1. There used to be millions of sea turtles in oceans around the world. Now there are thousands in limited areas.

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This horrifying photo of tourists disturbing nesting sea turtles in Costa Rica is just one example of how we affect the amazing creatures. (Photo: Sea Turtle Conservancy/Facebook)

Some kinds of sea turtles have become extinct, and six of the surviving seven species are considered endangered. Unfortunately, it’s human behavior that’s obliterating them. Sure, before they are full-grown they have natural predators like sharks, but we’re the big problem. We encroach on their nesting beaches and hurt them and ruin their habitats with our excessive use of things like plastic and chemical sunblock. Additionally, while many nations have outlawed the international trade of seat turtles and sea turtle products (like real tortoise shell, which comes from sea turtles, not tortoises), in other places, it is not illegal to poach.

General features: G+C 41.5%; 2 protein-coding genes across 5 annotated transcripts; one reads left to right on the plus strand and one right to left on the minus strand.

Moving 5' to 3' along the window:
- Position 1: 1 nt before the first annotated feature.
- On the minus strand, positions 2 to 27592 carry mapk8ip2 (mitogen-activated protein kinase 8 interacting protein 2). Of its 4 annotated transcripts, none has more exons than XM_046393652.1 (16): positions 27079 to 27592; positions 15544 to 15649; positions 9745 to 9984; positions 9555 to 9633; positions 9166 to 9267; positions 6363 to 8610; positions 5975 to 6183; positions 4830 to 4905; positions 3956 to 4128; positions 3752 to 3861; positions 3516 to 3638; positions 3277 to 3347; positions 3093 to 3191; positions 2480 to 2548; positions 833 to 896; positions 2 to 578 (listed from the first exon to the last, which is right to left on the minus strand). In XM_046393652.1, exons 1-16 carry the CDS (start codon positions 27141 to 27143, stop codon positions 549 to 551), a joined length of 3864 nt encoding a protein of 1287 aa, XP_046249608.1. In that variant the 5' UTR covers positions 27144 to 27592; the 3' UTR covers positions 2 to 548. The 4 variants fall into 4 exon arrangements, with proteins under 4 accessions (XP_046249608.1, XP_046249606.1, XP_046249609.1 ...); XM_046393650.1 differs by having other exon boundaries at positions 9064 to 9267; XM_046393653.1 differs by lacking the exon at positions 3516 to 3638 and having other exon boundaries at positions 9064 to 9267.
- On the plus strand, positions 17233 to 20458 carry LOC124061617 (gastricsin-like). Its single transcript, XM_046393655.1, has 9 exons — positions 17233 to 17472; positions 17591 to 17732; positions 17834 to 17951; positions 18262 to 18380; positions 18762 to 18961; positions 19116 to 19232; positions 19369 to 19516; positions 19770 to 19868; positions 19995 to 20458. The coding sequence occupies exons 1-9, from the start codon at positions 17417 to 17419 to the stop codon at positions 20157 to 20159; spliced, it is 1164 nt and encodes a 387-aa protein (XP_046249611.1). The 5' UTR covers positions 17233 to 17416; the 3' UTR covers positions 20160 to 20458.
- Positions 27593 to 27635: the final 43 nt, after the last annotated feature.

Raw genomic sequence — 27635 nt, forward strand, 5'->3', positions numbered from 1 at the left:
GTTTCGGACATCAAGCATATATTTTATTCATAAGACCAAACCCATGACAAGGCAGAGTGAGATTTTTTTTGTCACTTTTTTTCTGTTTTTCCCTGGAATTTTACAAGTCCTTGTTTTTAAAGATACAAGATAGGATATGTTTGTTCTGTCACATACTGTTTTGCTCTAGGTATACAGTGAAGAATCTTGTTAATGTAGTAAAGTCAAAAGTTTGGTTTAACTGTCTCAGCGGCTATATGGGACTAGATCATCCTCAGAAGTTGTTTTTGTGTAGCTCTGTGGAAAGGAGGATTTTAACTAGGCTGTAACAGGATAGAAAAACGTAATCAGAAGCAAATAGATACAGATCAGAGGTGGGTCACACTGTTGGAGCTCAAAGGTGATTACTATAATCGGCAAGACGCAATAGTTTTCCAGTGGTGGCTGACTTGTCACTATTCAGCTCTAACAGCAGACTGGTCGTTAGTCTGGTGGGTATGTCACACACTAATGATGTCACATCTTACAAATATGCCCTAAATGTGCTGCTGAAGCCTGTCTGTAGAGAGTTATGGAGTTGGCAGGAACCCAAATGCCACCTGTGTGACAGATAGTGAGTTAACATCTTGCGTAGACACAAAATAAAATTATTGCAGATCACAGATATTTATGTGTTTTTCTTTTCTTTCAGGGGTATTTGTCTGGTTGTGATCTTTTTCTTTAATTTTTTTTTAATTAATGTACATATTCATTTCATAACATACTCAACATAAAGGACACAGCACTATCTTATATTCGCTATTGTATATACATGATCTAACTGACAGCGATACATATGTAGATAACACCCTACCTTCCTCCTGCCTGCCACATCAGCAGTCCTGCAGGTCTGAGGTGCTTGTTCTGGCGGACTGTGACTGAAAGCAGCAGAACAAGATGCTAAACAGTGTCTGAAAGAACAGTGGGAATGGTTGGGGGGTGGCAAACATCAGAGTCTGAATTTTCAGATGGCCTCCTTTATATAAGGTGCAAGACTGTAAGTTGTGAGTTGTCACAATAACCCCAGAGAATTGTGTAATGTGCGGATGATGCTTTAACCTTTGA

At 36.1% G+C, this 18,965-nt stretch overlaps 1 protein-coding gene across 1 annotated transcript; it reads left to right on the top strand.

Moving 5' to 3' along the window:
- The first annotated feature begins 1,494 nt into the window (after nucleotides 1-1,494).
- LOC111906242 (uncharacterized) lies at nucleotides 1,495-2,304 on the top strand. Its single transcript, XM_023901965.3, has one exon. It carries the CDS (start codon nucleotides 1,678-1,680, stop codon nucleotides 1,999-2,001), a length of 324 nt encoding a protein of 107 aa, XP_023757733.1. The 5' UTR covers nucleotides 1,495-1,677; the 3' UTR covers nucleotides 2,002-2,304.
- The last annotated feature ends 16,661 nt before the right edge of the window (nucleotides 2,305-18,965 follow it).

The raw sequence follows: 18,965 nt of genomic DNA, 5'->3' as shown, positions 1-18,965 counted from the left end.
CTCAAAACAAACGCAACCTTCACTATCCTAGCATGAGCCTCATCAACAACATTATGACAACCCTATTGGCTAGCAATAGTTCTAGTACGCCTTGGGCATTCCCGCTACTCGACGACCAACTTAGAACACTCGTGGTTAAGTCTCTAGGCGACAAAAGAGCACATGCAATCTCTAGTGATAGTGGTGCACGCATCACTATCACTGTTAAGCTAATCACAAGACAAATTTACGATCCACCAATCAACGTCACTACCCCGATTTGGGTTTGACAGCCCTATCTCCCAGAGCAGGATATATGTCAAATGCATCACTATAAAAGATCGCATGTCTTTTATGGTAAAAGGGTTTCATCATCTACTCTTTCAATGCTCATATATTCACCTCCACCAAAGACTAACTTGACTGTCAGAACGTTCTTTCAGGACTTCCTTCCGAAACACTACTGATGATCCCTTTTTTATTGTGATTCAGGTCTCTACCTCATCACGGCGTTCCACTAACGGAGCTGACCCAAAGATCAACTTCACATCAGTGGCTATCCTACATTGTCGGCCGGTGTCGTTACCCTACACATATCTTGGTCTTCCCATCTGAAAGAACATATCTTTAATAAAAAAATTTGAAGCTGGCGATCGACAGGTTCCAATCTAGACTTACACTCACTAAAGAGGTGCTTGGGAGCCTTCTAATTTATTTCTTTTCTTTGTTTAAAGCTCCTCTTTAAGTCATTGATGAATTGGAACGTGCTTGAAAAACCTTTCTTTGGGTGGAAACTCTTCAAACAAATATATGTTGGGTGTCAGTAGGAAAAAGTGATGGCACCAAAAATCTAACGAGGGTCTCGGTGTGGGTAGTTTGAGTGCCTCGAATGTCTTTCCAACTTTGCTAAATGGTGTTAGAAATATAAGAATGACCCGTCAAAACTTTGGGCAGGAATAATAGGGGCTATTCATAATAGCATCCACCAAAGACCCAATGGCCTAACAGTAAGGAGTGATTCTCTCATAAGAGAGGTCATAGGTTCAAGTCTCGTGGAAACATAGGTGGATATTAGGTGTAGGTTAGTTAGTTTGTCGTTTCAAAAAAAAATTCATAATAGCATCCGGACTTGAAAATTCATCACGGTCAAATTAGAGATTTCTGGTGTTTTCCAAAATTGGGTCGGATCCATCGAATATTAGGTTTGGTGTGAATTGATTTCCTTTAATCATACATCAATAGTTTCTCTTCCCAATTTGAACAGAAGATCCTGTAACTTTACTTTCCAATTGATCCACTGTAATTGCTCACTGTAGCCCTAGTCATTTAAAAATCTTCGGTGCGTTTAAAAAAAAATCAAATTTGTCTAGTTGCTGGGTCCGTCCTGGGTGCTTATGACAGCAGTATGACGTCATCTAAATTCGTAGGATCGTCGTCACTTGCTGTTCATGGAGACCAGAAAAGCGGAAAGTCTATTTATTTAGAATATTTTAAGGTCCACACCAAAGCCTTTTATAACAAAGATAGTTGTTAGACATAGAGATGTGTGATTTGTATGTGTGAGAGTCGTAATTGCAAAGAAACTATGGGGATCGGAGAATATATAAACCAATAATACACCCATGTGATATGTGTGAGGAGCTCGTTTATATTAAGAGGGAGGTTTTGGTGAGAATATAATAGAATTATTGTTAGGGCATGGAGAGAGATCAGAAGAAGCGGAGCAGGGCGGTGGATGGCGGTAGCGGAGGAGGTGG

Related: 5 Ways Your Vacation Is Killing Sea Turtles

2. Experts believe that sea turtles can live to be about 100 years old.

There is no good way to determine the age of sea turtles other than their growth rates and their size. Their age is important to understand, because it explains one of the reasons why they are so vulnerable, according to STC’s Godfrey. It takes sea turtles a long time to reach sexual maturity so that they can reproduce, maybe as long as 30 or 35 years. “There are so many obstacles to their survival before reach that age,” explains Godfrey. Therefore the adult sea turtle population is very valuable within the eco system, because it takes so long for them to get there. Then they can continue to lay eggs until they die. Once they are fully mature, sea turtles’ only real predators are humans.